BRITON RITES - For Mircalla  DLP
BRITON RITES - For Mircalla  DLP
BRITON RITES - For Mircalla  DLP
BRITON RITES - For Mircalla  DLP

HRR 239, ltd 500, 150 x double black vinyl, 350 x white/ black splatter vinyl, 425gsm heavy cardboard cover

Howie Bentley - Bass, Guitars
Corbin King - Drums
Phil Swanson - Vocals

-A meeting in the woods
-Vampire hunter,1600
-The right hand of doom
-The exorcism of tanith
-All-hallowed vengeance
-Karnstein castle

demo 2008
-A meeting in the woods


Briton Rites is Howie Bentley's very own baby! A lot of people will know him from Cauldron Born, a band he also formed quite a while ago. Briton Rites, however, is a bona fide Doom Metal outfit. It happens that Phil Swanson of Hour Of 13 fame is responsible for the vocals on “For Mircalla”. However, Howie Bentley (bass, guitars) himself is singing on "Karnstein Castle", clocking in at 13 minutes it is the longest and most epic song on the album. Bentley's voice is suited very well for Briton Rites's kind of music and he is already thinking about doing even more singing on the forthcoming album of his band (five rough demo versions of brand new songs already exist). "Vampire Hunter 1600" is an another epic 10-minute Doom monster on “For Mircalla”. Howie Bentley's songwriting comes very naturally though, he is not biased towards long and epic songs: “I don't plan them any certain way. That is just the way they came out.”
I personally think that it is really extremely difficult to write a really
memorable three-minute Doom song like "Paranoid" or "Burning a Sinner"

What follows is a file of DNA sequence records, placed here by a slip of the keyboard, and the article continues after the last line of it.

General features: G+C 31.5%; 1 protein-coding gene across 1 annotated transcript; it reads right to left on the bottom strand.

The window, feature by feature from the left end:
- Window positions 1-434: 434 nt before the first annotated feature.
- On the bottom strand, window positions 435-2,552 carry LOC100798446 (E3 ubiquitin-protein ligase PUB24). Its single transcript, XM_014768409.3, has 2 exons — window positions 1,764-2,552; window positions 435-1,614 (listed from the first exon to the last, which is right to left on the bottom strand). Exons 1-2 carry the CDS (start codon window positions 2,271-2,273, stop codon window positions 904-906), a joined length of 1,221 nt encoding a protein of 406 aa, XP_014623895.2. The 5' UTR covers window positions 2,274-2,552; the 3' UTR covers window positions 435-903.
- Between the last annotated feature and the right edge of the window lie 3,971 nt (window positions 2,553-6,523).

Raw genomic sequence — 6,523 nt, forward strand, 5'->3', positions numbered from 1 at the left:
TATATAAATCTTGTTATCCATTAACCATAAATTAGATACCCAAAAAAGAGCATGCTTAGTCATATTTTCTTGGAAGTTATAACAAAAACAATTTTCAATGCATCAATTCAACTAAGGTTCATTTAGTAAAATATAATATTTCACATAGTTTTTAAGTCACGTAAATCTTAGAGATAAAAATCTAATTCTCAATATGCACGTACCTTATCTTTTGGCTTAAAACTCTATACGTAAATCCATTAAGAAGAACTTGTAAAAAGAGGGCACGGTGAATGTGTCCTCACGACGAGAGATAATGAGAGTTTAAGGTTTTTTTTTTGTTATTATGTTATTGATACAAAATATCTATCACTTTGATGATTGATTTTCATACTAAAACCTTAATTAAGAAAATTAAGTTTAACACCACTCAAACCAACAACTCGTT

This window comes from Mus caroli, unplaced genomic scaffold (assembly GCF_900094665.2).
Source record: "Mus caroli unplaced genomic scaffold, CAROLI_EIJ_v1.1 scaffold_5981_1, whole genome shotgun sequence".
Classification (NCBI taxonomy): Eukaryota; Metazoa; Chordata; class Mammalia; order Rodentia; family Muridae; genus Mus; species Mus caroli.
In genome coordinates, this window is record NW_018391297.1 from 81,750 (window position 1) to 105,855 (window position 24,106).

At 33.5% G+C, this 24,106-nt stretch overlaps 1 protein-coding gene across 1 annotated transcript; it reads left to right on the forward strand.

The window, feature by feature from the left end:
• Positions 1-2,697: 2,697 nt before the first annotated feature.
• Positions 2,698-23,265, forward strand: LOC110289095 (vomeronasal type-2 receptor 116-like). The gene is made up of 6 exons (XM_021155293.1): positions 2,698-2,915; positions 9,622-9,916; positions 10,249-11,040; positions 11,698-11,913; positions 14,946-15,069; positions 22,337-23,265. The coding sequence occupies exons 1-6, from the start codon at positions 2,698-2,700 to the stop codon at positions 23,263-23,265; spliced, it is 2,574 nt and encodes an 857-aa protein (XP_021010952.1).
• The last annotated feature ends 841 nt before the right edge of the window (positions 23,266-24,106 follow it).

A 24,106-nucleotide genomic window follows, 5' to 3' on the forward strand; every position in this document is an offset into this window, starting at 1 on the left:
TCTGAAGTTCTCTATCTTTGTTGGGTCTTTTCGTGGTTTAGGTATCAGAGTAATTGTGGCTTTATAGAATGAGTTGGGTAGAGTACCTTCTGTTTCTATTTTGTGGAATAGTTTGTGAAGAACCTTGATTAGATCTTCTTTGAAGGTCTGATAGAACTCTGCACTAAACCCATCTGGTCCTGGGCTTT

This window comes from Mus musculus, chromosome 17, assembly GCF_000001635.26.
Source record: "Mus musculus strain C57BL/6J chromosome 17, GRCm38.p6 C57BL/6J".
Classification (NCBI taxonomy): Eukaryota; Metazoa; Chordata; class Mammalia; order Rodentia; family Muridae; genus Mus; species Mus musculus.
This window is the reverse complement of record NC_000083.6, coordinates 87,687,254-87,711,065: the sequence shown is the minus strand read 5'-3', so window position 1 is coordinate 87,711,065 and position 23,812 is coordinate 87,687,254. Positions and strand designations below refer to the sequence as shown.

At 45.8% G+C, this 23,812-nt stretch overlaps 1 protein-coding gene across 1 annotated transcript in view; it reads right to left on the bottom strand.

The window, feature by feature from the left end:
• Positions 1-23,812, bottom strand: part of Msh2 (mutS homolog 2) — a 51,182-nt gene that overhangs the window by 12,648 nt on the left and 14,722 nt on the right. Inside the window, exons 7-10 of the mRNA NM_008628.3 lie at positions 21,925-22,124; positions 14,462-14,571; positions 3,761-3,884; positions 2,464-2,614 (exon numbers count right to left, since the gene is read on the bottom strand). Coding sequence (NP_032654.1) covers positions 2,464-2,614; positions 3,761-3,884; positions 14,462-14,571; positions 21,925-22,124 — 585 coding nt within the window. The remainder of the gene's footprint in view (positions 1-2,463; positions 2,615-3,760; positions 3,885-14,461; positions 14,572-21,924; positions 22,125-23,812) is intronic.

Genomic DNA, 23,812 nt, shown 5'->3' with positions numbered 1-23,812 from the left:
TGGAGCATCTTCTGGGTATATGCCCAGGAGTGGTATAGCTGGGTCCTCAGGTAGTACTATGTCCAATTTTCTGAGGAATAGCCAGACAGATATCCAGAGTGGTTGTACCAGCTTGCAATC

(or even the accessible "Music" for example) … Howie Bentley knows his Doom history: “Black Sabbath said they threw 'Paranoid' together in the studio at the last minute. Like I said, I try not to have any preconceptions about how the songs have to be. This is underground Metal, not Pop or Country music. If someone offered me a bunch of money to write some formulaic pop tune, then I would have a curfew, but what is the point with Doom Metal? It isn't going to get played on a real radio show. This way I can write exactly what I want to. My influences as far as traditional Doom are Black Sabbath, Witchfinder General and Trouble (to an extent). Candlemass is somewhat of an influence on my other band, Cauldron Born.” If you tend to wonder, yes, Howie's other band is also still alive and well: “Cauldron Born is still going. We are wrapping up an EP titled 'Sword and Sorcery Heavy Metal'. The EP will be released on Iron On Iron Records (Greece) later this year.”
Regarding Briton Rites, musically I would classify the band as old school Doom Metal similar to British bands Witchfinder General, Witchfynde, Widow/Ritual and Pagan Altar (apart from the singing). Howie reckons this is quite a fair assumption: “I think that is probably pretty accurate. Whatever early Black Sabbath and Witchfinder General is, that is what I think of Briton Rites as being.”
The limited vinyl edition of “For Mircalla” does include rare 2008 demo versions of the songs “Carmilla” and "A Meeting in the Woods". Howie gives us more details: “Those are just slightly different versions. We had a different drummer on the demo. Allen Hall played drums on that recording. He is one of my close friends that I grew up with in Kentucky. We have known each other since we were seven years old.”
Lyrically Briton Rites are dealing with occult/Satanic themes much in the way of classic Hammer horror movies, quite visual so to say … But that is exactly Howie Bentley's intention: “Yes. I am very direct with my lyrics. I hate it when bands write a bunch of meandering gibberish for lyrics - keeping them vague and open to interpretation so that the 'everyman' might find something in it that is a reflection of himself. My lyrics are intended to evoke powerful occult and demonic
imagery and allow the listener to access that weird inner world.”
Matthias Mader